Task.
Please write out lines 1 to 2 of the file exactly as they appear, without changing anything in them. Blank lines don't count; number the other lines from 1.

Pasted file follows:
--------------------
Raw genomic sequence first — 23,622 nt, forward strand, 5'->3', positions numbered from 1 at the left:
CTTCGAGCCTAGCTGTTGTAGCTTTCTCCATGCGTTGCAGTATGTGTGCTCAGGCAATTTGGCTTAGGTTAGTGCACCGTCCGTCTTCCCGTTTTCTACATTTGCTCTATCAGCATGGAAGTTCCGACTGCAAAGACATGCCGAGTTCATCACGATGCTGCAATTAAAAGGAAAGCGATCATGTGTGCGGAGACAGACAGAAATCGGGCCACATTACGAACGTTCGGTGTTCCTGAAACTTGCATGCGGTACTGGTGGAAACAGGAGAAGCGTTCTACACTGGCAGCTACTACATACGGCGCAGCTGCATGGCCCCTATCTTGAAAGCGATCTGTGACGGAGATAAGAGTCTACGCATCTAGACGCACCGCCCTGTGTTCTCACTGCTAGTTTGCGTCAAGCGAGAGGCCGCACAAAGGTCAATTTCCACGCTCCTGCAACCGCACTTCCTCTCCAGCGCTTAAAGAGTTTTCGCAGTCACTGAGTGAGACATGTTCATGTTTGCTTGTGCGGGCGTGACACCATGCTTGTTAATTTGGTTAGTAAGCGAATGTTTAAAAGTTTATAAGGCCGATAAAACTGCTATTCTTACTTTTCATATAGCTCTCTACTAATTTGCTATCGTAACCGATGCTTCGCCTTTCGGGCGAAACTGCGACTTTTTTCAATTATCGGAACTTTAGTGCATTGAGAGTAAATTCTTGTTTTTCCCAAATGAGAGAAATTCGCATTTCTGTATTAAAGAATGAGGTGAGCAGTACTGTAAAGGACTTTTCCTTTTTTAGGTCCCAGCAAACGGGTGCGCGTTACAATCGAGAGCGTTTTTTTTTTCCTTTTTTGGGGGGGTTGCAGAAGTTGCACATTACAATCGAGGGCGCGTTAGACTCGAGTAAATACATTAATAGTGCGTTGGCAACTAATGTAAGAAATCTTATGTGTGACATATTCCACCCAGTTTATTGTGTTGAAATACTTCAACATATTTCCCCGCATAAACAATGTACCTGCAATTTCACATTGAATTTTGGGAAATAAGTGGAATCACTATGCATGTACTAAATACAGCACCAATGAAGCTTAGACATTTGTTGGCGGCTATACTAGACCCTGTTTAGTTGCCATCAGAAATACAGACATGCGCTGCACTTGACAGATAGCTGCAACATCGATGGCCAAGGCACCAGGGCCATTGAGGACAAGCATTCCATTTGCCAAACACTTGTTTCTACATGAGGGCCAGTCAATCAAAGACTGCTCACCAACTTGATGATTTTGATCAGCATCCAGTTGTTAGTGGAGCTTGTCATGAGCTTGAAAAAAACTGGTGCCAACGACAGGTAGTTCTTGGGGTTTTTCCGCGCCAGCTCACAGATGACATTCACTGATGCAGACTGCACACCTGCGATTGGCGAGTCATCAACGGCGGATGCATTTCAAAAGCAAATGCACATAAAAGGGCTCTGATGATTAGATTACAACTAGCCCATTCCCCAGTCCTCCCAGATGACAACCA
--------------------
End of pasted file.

Raw genomic sequence first — 23,622 nt, forward strand, 5'->3', positions numbered from 1 at the left:
CTTCGAGCCTAGCTGTTGTAGCTTTCTCCATGCGTTGCAGTATGTGTGCTCAGGCAATTTGGCTTAGGTTAGTGCACCGTCCGTCTTCCCGTTTTCTACATTTGCTCTATCAGCATGGAAGTTCCGACTGCAAAGACATGCCGAGTTCATCACGATGCTGCAATTAAAAGGAAAGCGATCATGTGTGCGGAGACAGACAGAAATCGGGCCACATTACGAACGTTCGGTGTTCCTGAAACTTGCATGCGGTACTGGTGGAAACAGGAGAAGCGTTCTACACTGGCAGCTACTACATACGGCGCAGCTGCATGGCCCCTATCTTGAAAGCGATCTGTGACGGAGATAAGAGTCTACGCATCTAGACGCACCGCCCTGTGTTCTCACTGCTAGTTTGCGTCAAGCGAGAGGCCGCACAAAGGTCAATTTCCACGCTCCTGCAACCGCACTTCCTCTCCAGCGCTTAAAGAGTTTTCGCAGTCACTGAGTGAGACATGTTCATGTTTGCTTGTGCGGGCGTGACACCATGCTTGTTAATTTGGTTAGTAAGCGAATGTTTAAAAGTTTATAAGGCCGATAAAACTGCTATTCTTACTTTTCATATAGCTCTCTACTAATTTGCTATCGTAACCGATGCTTCGCCTTTCGGGCGAAACTGCGACTTTTTTCAATTATCGGAACTTTAGTGCATTGAGAGTAAATTCTTGTTTTTCCCAAATGAGAGAAATTCGCATTTCTGTATTAAAGAATGAGGTGAGCAGTACTGTAAAGGACTTTTCCTTTTTTAGGTCCCAGCAAACGGGTGCGCGTTACAATCGAGAGCGTTTTTTTTTTCCTTTTTTGGGGGGGTTGCAGAAGTTGCACATTACAATCGAGGGCGCGTTAGACTCGAGTAAATACATTAATAGTGCGTTGGCAACTAATGTAAGAAATCTTATGTGTGACATATTCCACCCAGTTTATTGTGTTGAAATACTTCAACATATTTCCCCGCATAAACAATGTACCTGCAATTTCACATTGAATTTTGGGAAATAAGTGGAATCACTATGCATGTACTAAATACAGCACCAATGAAGCTTAGACATTTGTTGGCGGCTATACTAGACCCTGTTTAGTTGCCATCAGAAATACAGACATGCGCTGCACTTGACAGATAGCTGCAACATCGATGGCCAAGGCACCAGGGCCATTGAGGACAAGCATTCCATTTGCCAAACACTTGTTTCTACATGAGGGCCAGTCAATCAAAGACTGCTCACCAACTTGATGATTTTGATCAGCATCCAGTTGTTAGTGGAGCTTGTCATGAGCTTGAAAAAAACTGGTGCCAACGACAGGTAGTTCTTGGGGTTTTTCCGCGCCAGCTCACAGATGACATTCACTGATGCAGACTGCACACCTGCGATTGGCGAGTCATCAACGGCGGATGCATTTCAAAAGCAAATGCACATAAAAGGGCTCTGATGATTAGATTACAACTAGCCCATTCCCCAGTCCTCCCAGATGACAACCA